Let's Stop Littering
There has been grave concern expressed about ocean litter and the amount of plastic waste ending up in our waterways and lakes.
It is a serious problem, one the industry takes very seriously, and there are solutions.
A number of scientific studies have concluded that plastic litter in the ocean is the result of poor or insufficient waste management and lack of sufficient collection, recycling and recovery facilities infrastructure in rapidly developing countries. 
Twenty countries account for 83 percent of the mismanaged plastic waste available to enter the ocean.
Over half of land-based plastic waste leaks from just five countries: China, Indonesia, the Philippines, Thailand, and Vietnam. 
The plastics industry is part of an international effort, the Alliance to End Plastic Waste, which has committed $1.5 Billion over the next 5 years on practical projects around the world to collect and manage waste and increase recycling especially in developing countries. (Over 350 projects in 40 countries.) 
 J.R. Jambeck, R. Geyer, C. Wilcox, T.R. Siegler, A. Andraday, R. Narayan, K.L. Law, “Plastic waste inputs from land into the ocean”,
Science 2015, Volume 347, Number 6223 Plastic waste inputs from land into the ocean | Science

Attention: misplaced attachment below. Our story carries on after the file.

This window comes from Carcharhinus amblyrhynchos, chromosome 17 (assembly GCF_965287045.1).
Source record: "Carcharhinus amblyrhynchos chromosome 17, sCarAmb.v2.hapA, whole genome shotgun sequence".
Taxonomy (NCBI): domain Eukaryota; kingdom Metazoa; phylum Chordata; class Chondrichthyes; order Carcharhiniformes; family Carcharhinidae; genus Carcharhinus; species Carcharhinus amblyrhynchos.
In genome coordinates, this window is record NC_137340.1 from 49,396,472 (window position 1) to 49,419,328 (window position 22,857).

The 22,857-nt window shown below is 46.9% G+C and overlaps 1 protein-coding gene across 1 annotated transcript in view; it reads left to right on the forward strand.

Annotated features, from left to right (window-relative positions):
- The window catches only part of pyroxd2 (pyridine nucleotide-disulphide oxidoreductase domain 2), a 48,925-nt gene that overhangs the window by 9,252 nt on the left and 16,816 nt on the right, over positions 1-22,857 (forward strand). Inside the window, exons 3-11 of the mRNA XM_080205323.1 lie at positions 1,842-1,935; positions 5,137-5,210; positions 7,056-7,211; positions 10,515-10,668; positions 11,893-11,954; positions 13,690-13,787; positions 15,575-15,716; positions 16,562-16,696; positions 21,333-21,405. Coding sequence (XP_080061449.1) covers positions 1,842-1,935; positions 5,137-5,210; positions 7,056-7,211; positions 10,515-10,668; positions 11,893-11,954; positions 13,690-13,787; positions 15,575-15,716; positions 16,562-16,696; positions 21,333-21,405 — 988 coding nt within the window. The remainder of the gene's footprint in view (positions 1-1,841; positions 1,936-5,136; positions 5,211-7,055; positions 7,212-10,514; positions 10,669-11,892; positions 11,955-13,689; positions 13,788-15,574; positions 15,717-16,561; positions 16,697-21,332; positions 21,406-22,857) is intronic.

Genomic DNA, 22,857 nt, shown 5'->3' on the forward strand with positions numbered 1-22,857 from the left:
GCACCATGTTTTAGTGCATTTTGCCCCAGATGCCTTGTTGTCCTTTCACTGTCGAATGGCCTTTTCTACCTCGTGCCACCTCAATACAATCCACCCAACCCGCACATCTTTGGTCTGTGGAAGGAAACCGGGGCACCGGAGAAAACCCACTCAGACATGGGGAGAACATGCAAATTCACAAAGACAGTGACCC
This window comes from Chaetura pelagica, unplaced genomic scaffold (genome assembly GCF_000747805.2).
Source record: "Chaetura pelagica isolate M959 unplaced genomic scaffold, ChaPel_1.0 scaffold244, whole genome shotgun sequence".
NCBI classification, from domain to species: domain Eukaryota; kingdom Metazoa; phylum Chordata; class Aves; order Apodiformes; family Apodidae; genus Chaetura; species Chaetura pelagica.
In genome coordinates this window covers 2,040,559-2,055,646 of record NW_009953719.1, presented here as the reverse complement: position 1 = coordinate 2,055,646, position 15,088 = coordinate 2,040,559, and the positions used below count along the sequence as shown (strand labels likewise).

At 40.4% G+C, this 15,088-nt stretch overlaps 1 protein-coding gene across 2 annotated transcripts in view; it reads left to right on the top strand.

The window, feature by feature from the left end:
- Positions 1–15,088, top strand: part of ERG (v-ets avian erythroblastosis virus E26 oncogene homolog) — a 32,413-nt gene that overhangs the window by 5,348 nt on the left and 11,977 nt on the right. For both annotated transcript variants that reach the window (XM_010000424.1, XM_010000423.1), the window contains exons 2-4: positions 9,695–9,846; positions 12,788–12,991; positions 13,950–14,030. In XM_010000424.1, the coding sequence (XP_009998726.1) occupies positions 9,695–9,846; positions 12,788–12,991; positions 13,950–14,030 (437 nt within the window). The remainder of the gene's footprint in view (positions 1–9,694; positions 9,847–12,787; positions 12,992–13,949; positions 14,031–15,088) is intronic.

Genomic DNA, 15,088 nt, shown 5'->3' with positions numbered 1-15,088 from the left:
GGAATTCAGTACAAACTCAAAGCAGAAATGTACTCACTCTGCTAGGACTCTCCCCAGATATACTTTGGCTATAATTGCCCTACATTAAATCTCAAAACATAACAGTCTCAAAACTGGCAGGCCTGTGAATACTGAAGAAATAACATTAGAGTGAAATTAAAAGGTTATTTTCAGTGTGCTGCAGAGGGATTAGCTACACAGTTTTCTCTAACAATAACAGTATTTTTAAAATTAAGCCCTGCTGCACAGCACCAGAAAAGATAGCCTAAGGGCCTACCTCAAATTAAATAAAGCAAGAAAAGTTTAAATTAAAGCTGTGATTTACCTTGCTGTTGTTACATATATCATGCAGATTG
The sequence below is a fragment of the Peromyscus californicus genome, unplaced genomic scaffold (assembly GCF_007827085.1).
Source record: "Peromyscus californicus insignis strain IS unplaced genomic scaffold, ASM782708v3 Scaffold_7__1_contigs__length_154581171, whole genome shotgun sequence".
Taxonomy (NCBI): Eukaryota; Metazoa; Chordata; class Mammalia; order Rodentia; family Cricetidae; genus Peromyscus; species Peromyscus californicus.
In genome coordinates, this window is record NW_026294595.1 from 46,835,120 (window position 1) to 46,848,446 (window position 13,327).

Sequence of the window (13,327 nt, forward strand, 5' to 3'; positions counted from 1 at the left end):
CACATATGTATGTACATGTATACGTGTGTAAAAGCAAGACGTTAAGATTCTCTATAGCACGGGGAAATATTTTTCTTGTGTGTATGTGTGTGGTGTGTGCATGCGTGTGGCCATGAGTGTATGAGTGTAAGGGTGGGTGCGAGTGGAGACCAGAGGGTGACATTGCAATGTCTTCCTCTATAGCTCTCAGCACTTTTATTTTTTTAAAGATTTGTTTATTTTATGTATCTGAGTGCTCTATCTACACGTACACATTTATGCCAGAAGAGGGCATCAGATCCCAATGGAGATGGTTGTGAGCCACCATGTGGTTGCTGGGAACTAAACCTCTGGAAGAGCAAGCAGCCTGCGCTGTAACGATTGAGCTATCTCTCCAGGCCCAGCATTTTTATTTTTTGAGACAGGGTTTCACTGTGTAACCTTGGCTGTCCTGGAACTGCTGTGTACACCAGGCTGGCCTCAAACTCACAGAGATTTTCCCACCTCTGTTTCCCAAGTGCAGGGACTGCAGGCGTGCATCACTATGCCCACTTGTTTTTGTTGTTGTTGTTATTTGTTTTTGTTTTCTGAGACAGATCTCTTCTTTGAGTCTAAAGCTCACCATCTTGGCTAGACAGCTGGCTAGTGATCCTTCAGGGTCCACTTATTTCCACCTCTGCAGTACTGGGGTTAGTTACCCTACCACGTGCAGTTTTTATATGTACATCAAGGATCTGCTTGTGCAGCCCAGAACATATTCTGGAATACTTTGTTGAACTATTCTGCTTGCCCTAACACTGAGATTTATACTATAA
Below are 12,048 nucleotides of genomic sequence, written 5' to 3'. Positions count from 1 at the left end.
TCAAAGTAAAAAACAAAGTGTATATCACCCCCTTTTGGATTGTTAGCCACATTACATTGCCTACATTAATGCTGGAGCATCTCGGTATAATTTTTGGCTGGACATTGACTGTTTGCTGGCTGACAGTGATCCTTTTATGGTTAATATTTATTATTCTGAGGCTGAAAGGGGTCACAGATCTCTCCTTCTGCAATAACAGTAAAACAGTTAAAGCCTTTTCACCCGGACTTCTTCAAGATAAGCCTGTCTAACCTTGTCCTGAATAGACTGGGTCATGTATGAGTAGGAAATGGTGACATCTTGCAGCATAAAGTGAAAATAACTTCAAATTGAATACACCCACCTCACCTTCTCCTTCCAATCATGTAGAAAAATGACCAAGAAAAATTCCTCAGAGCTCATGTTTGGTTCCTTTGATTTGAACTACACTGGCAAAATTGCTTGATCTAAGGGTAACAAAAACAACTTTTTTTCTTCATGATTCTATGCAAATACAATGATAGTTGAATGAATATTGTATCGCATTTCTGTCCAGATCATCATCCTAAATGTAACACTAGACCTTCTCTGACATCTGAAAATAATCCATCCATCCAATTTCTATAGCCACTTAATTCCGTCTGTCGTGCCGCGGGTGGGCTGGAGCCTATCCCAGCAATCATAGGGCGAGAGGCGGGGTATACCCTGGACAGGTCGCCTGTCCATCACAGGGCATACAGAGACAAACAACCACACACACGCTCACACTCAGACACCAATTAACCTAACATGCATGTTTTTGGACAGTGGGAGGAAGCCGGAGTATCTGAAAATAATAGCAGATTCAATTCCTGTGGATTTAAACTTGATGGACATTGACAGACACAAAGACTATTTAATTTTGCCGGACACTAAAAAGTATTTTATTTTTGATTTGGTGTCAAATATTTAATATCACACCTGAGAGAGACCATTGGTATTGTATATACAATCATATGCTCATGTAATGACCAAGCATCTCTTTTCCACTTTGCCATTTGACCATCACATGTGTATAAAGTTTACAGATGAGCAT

River and Great Lakes Litter
Closer to home, the plastic pollution problem is very solvable but we all have to do our part.
What are the sources of plastic litter? There are a number of litter sources that need to be addressed – windblown litter from landfills and curbside recycling collection systems and people littering on beaches and on the street. Street litter ends up in the stormwater system which flows into the rivers, lakes, streams, ponds and Great Lakes. Litter on our sandy beaches is carried by waves and wind out into the lake.
What Can We Do About It?
Better landfill management protocols, and covered recycling collection bins are a positive step that will limit windblown litter from these sources.
Governments across Atlantic Canada should be taking action too by trying to curb littering. The problem is not the litter but the people who litter. The introduction of anti-littering bylaws and public awareness campaigns in communities is also an important step that can be taken to prevent litter in the first place.
Up until recently, littering was not seen as a policy priority. In fact, very few cities in Canada have anti-littering laws or public awareness campaigns. Most have only anti-dumping laws. Littering is an anti-social behaviour that undermines product stewardship and the concept of our collective responsibility to manage the products we use even at their end of life.
Perhaps the time has come for each of us to consider changing our behaviour in our daily lives. It is the easiest thing we can do to protect the environment. And it works. This means that we must be more conscious of using sidewalk litter bins, picking up stray litter when we see it, and recycling wherever and whenever we can. We could also encourage our municipalities to put in anti-littering laws which currently do not exist in most communities.